How many parents would not allow their children to have a firearm of their own, but buy them a car or motorcycle and turn them loose on the highways, in the face of the child's own inexperience, and the dangers from other drivers either driving drunk, or irresponsibly! Americans seem to have a "blind spot" when it comes to cars, maybe it's because we've grown up with them, and they represent freedom and mobility to us, and we take them for granted. I love automobiles myself, but believe me, I respect their power, and I know that the average driver is not very good when it comes to controlling his vehicle in a "panic" situation. So I drive like I expect the other people driving to do dumb things on the highways, and I prepare mental "emergency" plans to cope with them. I take driving seriously, you should too.

You must EDUCATE your child on all of the common dangers they may meet in life as they're growing up. Like the dangers of moving cars, drowning's, falls, burns, power tools, (including firearms) child molesters, drugs, and anything else that applies to your area. For instance, on the east coast, lessons in cold weather survival should be mandatory, because of the harsh winters that cause deaths every year. Also knowing when to head for the "storm shelter" whenever a dark "funnel cloud" is spotted, should be standard training in the mid-west for kids, and in the Tornado Alleys of Texas and Oklahoma (where I grew up as a youngster) it was taught to youngsters. Now any people who live near the seacoast, should teach their kids swimming, water safety, getting in and out of a boat, about rip-tides, sting-rays and sharks, plus the very great danger of diving into shallow water.

EDUCATION IS THE KEY ELEMENT TO TEACHING YOUR CHILD TO SURVIVE ALL MANNER OF "HAZARDS" OUT IN THE WORLD!
Personal responsibility doesn't "appear" in children like acne does at puberty, they must be taught it by their PARENTS! In the modern world it's too easy to abdicate your duties as parents to the school system, or the "Boob Tube" or fragmentary knowledge from your child's own friends. If you want to teach your children about sex, drugs, drinking and driving, using power tools (again including firearms) safely crossing the street, or not going off with strangers, YOU MUST DO IT YOURSELF, TO MAKE SURE IT'S DONE RIGHT! To that end, you must study up and do your homework, so you will be able to teach your child about the dangers of life, without having to lock them in a ivory tower to try and make them safe, and think if they don't hear about it, it won't bother them, "trust me" that attitude won't work in the real world. You are also the one who should know your own children, and understand best how to explain all of this information to him or her, in a manner they can understand.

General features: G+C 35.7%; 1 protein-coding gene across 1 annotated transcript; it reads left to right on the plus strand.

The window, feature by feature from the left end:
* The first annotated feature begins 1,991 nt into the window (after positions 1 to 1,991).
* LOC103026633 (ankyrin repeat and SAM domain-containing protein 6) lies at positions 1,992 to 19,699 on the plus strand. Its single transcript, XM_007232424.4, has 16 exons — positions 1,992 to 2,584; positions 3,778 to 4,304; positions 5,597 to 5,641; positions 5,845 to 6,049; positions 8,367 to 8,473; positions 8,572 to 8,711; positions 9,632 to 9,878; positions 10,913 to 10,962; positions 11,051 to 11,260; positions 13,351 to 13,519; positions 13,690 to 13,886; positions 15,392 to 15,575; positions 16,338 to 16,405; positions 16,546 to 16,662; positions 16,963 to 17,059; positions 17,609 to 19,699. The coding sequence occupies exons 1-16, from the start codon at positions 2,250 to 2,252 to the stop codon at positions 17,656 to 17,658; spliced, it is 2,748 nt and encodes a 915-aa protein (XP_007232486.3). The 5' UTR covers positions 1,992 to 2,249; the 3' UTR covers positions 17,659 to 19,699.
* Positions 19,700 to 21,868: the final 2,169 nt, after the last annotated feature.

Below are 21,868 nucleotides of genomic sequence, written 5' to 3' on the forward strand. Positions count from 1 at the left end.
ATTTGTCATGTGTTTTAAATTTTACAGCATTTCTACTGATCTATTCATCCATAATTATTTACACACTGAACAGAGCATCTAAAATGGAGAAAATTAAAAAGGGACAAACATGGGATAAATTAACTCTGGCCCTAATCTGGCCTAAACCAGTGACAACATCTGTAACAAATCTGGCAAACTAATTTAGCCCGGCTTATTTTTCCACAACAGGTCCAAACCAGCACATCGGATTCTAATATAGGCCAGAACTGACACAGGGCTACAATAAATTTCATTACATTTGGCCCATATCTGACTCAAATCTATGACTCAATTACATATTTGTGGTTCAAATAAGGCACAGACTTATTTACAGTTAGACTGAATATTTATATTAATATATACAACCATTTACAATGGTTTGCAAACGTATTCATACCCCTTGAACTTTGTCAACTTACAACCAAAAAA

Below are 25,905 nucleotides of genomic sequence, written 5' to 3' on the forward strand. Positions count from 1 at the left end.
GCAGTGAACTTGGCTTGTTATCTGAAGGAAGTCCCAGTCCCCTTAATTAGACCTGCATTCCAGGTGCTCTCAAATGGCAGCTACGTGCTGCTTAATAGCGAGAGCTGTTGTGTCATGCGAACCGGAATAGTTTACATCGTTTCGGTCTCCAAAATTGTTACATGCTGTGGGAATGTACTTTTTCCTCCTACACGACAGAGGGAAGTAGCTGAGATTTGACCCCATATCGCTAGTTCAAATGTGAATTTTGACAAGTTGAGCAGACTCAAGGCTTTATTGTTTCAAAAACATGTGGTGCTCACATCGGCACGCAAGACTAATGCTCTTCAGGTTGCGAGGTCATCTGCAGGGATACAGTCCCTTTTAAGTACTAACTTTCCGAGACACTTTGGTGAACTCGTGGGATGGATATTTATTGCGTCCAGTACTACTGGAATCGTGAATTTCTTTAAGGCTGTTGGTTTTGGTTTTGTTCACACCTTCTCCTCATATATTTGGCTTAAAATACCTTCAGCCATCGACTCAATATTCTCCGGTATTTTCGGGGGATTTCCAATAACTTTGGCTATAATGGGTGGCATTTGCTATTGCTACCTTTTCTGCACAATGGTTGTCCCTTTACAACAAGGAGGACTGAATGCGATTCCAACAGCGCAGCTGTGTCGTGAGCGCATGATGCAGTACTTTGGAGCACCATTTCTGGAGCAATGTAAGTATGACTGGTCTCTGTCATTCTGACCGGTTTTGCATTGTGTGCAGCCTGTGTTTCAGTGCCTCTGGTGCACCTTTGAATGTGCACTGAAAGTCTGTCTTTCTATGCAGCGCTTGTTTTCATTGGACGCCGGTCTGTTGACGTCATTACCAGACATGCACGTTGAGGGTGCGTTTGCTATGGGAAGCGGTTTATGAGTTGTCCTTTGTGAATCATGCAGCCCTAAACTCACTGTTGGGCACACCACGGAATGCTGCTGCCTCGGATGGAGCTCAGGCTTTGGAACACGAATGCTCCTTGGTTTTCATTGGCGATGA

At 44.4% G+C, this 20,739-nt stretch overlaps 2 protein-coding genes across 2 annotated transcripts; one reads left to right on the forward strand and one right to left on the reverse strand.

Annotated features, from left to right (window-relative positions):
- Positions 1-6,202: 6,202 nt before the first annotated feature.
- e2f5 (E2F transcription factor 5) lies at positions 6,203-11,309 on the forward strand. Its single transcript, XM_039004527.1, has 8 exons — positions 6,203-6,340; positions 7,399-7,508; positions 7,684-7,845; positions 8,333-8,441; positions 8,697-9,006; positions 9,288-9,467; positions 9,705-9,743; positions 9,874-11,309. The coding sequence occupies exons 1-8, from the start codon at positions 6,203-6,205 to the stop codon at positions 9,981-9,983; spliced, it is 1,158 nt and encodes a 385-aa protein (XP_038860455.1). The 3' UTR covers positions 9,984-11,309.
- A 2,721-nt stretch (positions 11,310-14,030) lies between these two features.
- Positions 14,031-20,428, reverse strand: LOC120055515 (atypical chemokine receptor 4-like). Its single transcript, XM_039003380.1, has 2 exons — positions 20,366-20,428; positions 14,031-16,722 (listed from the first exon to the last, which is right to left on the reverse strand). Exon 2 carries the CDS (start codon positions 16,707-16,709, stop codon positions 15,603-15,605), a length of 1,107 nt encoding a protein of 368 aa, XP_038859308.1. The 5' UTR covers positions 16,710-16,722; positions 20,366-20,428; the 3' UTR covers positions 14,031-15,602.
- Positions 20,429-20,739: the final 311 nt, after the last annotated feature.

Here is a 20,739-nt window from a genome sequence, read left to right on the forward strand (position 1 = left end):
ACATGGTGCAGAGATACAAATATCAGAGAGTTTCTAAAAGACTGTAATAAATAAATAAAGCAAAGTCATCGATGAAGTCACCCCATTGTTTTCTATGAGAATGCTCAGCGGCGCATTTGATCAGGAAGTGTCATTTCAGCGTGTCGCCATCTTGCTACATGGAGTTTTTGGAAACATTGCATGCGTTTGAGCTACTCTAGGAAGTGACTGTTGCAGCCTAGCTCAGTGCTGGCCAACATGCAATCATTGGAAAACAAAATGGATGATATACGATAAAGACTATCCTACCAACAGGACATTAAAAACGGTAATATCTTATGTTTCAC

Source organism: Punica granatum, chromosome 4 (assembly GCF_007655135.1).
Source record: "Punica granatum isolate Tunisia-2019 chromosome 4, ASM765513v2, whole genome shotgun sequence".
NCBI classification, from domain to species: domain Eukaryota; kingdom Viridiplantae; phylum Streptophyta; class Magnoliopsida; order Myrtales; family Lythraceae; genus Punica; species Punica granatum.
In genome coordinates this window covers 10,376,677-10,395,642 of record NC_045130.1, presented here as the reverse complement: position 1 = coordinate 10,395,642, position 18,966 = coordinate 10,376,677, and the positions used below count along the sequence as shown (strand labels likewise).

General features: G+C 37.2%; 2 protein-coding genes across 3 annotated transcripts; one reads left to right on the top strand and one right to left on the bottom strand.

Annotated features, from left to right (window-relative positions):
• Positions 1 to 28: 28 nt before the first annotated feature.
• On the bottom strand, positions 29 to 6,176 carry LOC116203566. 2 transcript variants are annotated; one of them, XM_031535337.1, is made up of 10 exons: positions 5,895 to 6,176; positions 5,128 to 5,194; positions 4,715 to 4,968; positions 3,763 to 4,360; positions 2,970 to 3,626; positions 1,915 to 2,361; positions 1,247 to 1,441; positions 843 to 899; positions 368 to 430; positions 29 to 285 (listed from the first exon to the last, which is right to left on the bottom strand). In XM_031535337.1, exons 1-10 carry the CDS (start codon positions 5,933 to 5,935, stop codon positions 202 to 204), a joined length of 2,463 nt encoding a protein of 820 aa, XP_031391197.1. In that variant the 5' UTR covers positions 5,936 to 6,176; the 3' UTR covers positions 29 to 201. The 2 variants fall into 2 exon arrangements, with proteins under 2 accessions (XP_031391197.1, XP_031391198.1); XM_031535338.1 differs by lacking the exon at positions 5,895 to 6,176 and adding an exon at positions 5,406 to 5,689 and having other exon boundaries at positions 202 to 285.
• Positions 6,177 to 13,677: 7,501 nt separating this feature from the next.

However, this all requires parenting skills, and if you're a little weak in this department, you can always beef-up those skills in workshops, and/or seminars designed to help you do this, or the public library, your church, or close friends who seem to have made a success at raising their children, and that would include advice from your own parents as well, if you think they did a good job on you and/or your spouse.

Does all this sound strange in a column about firearms? Well, not if you're concerned about personal responsibility, and "trust me" for any serious tools your child is going to be "exposed to" (including firearms and automobiles) you had better care about personal responsibility, or you're doing something just as dangerous to them as letting them drink and drive, which in turn is just as bad as playing with matches and gasoline, or a loaded firearm while they are blindfolded! Don't deny them critical information they need.

There are many things you can do in educate your children about firearms, but DO NOT make the mistake of worrying about firearms, but at the same time avoiding any discussion about gangs, drugs, sex, (including venereal disease or AIDS) or safe driving habits, or the dangers posed by child molesters. Take the responsibility to educate your children on ALL OF LIFE'S HAZARDS, and you will not have to regret not educating your child at a later date.

There is a very good program for school age children called "Eddie Eagle" and it is sponsored by the NRA at no cost to the schools, which is geared to the different age groups. It is a very good program, and exposure to it, is like a "drivers education" program for firearms. Some liberals oppose this program because it doesn't meet their standards of "political correctness" but it is the same as opposing "sex education" because you think if the child never hears about "something" he or she won't do it! This cannot be farther from the truth, KNOWLEDGE IS POWER, and only EDUCATION can truly give your children the tools they need to survive life's hazards.

CHILD CATEGORY (C) Young Adults perfectly capable of taking responsibility. I think perhaps enrolling them in a firearms, and/or hunter safety class given by the NRA would be very beneficial. I would also suggest that you go with your children to any classes you can, because it validates the learning experience and gives you an opportunity to participate with your children.

Raising children is not a simple task, and preparing them to face life's hazards is never easy, but it must be done. There is no quick and easy answer to any of the problems I've touched on, but they have to be faced. If you educate yourself realistically, and pass that knowledge on to your children, you will be fulfilling the responsibility to your children.

MichaelHarries.com Note:
The reader assumes all risks involved when using any of the information presented in these question and answers. MichaelHarries.com assume no liability for any accident, injury or death that may result from the use of the information published in this article.